Night-blooming cereus are plants that only bloom at night. Their light-sensitive cells must be able to tell the difference between sunlight, and sunlight reflected off the moon.

What is the physical difference between sunlight, and sunlight that has been reflected? Can we say the difference is in a distinct property (like irradiance or wavelength)?

Edit: for anyone interested in the interdisciplinary biological aspect of this question, I think you might be interested to know about circadian factors in cells. My initial assumption was that circadian biology might have the answer to the mechanism to which the cereus distinguishes between night and day.

  • 28
    $\begingroup$ The intensity of moonlight is way smaller than that of sunlight, what can be observed by going outside on a full moon and comparing the light to that of an ordinary day. $\endgroup$ Jun 12, 2021 at 23:13
  • 12
    $\begingroup$ The Wikipedia article that you cited doesn't say anything about the Moon. Why do you think that moonlight has anything to do with it? I don't know how the cacti know, but I don't need to see the Moon to know when it's night time. $\endgroup$ Jun 12, 2021 at 23:28
  • 55
    $\begingroup$ The premise of this question is flawed: there is no correlation between moon being up and the nighttime. $\endgroup$
    – void_ptr
    Jun 12, 2021 at 23:54
  • 2
    $\begingroup$ This is actually a very insightful correction $\endgroup$ Jun 13, 2021 at 3:43
  • 2
    $\begingroup$ @void_ptr Thus subsitute "presence of moonlight" with "absence of sunlight"? $\endgroup$ Jun 13, 2021 at 13:03

6 Answers 6


By far the primary physical difference is intensity- moonlight is much less bright than sunlight.

Such flowers bloom when the light intensity is low- it does not matter if they are in moonlight or a greenhouse.


Moonlight is quite reddened compared to Sunlight. The lunar albedo is roughly 0.07 at 400 nm and double that or 0.14 at 700 nm.

It doesn't look terribly red because our blue and red receptors aren't pinned at those extremes, but for any given plant you would have to look at the specific receptor molecules at play and what their sensitivities are. See for example Are two colors (red + blue) necessary for LED grow lights, or would either color be sufficient? in Biology SE and some of the plots there.

From this answer to Why doesn't a full/gibbous moon high in the sky ever seem to look orange? Shouldn't it? and also this answer to Why is this moon red?

enter image description here

above: "Figure 8: Averaged geometrical moon albedos measured by GOME from July 1995, November 1995, and September 1996." From ESA's GOME moon measurements, including instrument characterisation and moon albedo. below: From this answer and obviously the EPIC camera of the DSCOVR satellite; one of the famous "Moon photobombs Earth" photos.

Moon photobombs Earth

Buzz Aldrin carries the EASEP

above: "Buzz Aldrin carries the EASEP." from here

  • 2
    $\begingroup$ The "Moon photobombs Earth" picture is jaw-dropping. Thanks. $\endgroup$ Jun 14, 2021 at 13:20

Night-blooming cereus are plants that only bloom at night. Their light-sensitive cells must be able to tell the difference between sunlight, and sunlight reflected off the moon.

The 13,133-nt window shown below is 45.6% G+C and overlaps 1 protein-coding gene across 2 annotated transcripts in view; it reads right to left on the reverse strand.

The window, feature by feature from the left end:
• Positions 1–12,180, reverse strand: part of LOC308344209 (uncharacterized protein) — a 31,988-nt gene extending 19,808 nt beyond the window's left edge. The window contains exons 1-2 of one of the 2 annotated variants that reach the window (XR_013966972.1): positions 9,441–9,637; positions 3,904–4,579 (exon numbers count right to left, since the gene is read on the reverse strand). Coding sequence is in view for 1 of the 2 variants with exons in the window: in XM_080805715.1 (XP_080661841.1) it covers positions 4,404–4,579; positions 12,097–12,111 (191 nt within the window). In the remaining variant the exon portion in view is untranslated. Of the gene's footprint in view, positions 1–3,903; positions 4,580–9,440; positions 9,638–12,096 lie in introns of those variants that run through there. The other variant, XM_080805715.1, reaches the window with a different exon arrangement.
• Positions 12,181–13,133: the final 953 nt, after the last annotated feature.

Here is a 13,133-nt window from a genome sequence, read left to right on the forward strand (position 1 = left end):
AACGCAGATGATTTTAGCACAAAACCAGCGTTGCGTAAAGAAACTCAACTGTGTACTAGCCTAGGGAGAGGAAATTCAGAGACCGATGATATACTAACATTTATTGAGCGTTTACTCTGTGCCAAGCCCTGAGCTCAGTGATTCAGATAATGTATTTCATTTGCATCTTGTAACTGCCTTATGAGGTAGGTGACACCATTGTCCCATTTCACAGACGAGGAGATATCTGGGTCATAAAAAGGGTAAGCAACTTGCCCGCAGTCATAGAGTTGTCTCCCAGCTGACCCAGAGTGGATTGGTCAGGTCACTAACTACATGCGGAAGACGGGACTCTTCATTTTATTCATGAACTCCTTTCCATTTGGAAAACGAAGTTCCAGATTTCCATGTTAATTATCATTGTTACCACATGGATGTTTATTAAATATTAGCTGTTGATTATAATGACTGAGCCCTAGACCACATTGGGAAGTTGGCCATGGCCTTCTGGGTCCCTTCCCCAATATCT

No, they don't. If you had to design a "night-detector", what would be easier:

  • detect $\frac{0.001\mathrm{W}}{\mathrm{m}²}$ of possibly silvery white, possibly polarized moonlight,
  • or detect that you received $\approx \frac{1000\mathrm{W}}{\mathrm{m}²}$ of irradiance a few hours ago, and now you don't get anything over $\frac{0.01\mathrm{W}}{\mathrm{m}²}$? You could also check that the temperature is lower and humidity is higher than before, just to be sure.

Finally, your moonlight-detector would be broken half of the time. As mentioned by @void_ptr: "there is no correlation between moon being up and the nighttime". The new moon is below the horizon all night long.

Just for fun, here's a plot of moonlight visibility in Arizona in 2021:

enter image description here

By the way, biology can be really strange and surprising sometimes, so it's actually possible for those plants to use the full-moon as a night-time indicator. I just wanted to make it clear that they don't necessarily have to.


In addition to the other answers, an important physical difference is the perceivable inconsistency between the apparent intensity of the light source (moon vs. sun), and the spectral (color) distribution.

Of course, this requires the (obviously wrong) conjecture, that both are thermal light sources, which behave approximately according to the black body radiation profile (Planck's law).

In colloquial terms: an object as big as the moon, if it were a thermal light source, that emits only such a small amount of light in the direction of the observer, would be much cooler than the sun (see Stefan-Boltzmann law), and hence, would have a lot more reddish tint to the color of its light. Within certain limits we are able to perceive different color temperatures, and possibly a plant could do that too, given appropriate cells or chemistry. Hence, as our brain would naively expect the moonlight to be much redder, if it were a thermal light source, this is why we can subjectively tell that the moon is not a thermal light source.